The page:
All that in it of itself makes for a good and entertaining movie - if you disregard the severed connections with Episode 7. I guess a sizable amount of fans cannot do that, which explains the low Rotten Tomatoes audience score. I can't say they are wrong: one expects a proper saga film to answer questions laid out by the one preceding it. However, I think fan's heighten expectations after two years of rampant (and fun) speculation were so on an edge that by not paying off any of it in The Last Jedi, they felt absolutely cheated.

Looking back, that was exactly my thoughts after watching the movie, and some of those sentiments stuck even after reading Rian's multiple explanations on his decisions. People suggests that upon additional viewings the film improves dramatically because all the pent up expectations were already crushed by the first watch (quite the caveat, wouldn't you say?). I'll have to see for myself when I do watch it again. 

JJ is back on Episode 9, and I wonder if he alters anything in the plans to alleviate the fan backlash. 

To balance out the negativity, here are some things I really liked in The Last Jedi. The fight scene in the throne room is easily the second best lightsaber sequence behind the duel of fates in Episode 1. Force ghost Yoda showing up (in original puppet form!) was a pleasant surprise and a memorable scene with Luke. Snoke's death at the hands of Kylo happened one film earlier than expected but I like how quickly Kylo has claimed agency over himself and the entire First Order. The opening battle of X-wings taking down a First Order 'Dreadnaught' ship, and the ending battle on the salt planet is visually spectacular. Lastly, I quite enjoy the additional levity and humor sprinkled throughout.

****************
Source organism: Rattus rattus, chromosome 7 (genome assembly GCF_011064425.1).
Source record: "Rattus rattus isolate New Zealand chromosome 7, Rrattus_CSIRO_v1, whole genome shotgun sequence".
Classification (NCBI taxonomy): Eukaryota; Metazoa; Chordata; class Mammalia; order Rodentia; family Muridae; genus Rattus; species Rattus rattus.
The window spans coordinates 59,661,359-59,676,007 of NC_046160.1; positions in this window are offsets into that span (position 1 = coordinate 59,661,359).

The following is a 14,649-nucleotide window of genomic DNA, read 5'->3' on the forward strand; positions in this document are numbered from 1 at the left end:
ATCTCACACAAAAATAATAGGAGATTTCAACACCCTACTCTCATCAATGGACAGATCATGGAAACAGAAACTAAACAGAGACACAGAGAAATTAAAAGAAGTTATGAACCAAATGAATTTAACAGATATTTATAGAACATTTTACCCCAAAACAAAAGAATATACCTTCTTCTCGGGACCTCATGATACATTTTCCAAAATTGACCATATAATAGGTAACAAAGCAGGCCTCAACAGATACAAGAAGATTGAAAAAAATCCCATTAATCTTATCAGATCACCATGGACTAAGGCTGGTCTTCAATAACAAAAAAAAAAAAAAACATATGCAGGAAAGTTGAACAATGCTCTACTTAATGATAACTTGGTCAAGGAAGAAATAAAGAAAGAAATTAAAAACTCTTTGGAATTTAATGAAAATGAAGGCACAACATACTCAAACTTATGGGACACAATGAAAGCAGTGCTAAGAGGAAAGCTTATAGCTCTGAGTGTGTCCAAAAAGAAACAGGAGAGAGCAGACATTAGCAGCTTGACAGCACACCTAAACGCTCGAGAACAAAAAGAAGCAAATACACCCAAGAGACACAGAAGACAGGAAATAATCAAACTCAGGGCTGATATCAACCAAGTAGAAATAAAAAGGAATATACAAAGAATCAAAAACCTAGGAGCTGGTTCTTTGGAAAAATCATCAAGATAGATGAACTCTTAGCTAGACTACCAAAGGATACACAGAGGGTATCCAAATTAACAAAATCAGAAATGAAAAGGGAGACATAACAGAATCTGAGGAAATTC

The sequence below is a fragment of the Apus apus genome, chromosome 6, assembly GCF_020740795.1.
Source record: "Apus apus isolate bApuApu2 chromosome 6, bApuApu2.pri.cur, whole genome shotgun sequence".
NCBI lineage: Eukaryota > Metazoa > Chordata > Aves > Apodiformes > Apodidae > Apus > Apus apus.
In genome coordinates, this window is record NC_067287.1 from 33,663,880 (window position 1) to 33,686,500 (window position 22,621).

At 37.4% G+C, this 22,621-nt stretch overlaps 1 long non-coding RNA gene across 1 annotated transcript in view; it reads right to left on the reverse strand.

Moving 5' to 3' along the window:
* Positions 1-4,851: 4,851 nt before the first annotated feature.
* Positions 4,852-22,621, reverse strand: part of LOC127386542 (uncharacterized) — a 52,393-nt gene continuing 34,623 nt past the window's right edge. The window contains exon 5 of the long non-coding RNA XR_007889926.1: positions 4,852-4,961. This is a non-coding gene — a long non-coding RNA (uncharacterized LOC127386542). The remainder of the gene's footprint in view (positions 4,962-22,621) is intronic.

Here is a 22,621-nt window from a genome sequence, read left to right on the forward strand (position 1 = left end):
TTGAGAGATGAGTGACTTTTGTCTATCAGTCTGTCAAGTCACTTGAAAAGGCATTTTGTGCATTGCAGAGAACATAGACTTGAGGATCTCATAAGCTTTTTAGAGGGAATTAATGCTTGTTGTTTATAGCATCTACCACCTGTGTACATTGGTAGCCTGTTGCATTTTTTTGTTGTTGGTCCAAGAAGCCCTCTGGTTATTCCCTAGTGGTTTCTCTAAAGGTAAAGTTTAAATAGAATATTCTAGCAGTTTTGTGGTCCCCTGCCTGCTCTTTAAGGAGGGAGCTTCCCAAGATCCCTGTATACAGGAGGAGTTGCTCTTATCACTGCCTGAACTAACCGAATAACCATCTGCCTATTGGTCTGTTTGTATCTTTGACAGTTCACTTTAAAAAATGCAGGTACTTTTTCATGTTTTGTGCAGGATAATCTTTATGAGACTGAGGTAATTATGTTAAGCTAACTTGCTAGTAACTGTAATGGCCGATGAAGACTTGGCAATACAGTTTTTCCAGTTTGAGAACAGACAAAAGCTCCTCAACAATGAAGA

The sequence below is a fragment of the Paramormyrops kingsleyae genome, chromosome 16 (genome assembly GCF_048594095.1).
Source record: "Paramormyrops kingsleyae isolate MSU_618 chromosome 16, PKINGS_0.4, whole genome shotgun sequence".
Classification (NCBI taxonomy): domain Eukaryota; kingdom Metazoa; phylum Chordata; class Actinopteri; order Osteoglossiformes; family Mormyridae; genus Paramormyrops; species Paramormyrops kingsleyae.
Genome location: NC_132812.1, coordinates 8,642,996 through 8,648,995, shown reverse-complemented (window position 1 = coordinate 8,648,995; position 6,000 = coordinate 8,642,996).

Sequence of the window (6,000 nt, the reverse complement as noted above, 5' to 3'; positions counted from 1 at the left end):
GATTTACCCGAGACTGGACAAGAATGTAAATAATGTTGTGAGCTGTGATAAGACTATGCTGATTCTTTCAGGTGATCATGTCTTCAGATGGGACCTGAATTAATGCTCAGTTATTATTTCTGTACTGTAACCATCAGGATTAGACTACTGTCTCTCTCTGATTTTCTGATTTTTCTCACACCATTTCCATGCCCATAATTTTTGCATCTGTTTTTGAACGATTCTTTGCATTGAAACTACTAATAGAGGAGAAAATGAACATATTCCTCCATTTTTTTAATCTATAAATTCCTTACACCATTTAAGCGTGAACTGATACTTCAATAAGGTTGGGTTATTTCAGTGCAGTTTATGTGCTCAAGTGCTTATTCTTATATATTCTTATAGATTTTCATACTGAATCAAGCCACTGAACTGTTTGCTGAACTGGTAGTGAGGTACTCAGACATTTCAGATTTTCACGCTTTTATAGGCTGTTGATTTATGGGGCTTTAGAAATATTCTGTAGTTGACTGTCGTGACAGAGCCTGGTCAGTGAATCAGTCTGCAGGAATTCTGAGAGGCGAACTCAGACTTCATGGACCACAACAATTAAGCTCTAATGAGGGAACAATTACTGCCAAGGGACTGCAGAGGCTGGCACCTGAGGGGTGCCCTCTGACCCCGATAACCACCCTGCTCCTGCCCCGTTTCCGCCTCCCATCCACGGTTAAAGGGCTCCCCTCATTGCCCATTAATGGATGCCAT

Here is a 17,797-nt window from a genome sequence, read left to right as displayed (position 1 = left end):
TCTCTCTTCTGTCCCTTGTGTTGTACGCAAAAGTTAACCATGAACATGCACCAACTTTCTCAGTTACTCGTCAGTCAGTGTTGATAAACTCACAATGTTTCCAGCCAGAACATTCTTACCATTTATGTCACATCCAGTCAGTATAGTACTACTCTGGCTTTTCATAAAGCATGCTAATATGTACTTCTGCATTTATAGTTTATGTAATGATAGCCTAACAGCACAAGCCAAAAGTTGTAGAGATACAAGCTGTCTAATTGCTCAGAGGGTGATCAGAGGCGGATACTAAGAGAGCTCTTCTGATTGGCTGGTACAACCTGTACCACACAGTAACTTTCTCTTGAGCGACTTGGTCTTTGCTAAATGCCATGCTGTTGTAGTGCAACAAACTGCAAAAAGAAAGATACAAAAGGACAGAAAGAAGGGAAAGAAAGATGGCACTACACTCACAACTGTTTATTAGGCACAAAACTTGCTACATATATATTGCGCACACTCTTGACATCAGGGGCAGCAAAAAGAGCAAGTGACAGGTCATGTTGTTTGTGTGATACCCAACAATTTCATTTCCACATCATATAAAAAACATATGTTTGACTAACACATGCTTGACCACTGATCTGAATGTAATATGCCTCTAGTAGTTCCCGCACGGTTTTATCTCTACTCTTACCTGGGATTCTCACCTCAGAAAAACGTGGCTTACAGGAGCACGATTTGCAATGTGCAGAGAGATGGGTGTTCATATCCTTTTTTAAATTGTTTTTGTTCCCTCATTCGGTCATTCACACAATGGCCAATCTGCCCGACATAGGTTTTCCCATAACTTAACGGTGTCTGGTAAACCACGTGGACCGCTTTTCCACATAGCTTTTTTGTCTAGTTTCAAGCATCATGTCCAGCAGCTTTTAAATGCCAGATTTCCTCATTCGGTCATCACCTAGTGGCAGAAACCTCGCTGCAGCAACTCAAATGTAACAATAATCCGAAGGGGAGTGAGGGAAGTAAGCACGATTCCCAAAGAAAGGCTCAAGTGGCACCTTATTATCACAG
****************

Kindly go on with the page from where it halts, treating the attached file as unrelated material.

So here's my current verdict: The Last Jedi is a good Star Wars saga movie if you can ignore what was left behind in The Force Awakens. 

Finally going to see The Last Jedi

I am finally seeing Star Wars The Last Jedi this evening, and I am chomping at the bits excited. 

The movie came out almost a week ago so going on Twitter since is like playing Minesweeper with spoilers. Try as I might to avoid them I've already been informed of a few plot points, though nothing major thankfully. The dodging and avoidance can stop after tonight and I can join in on the fun of discussing the movie.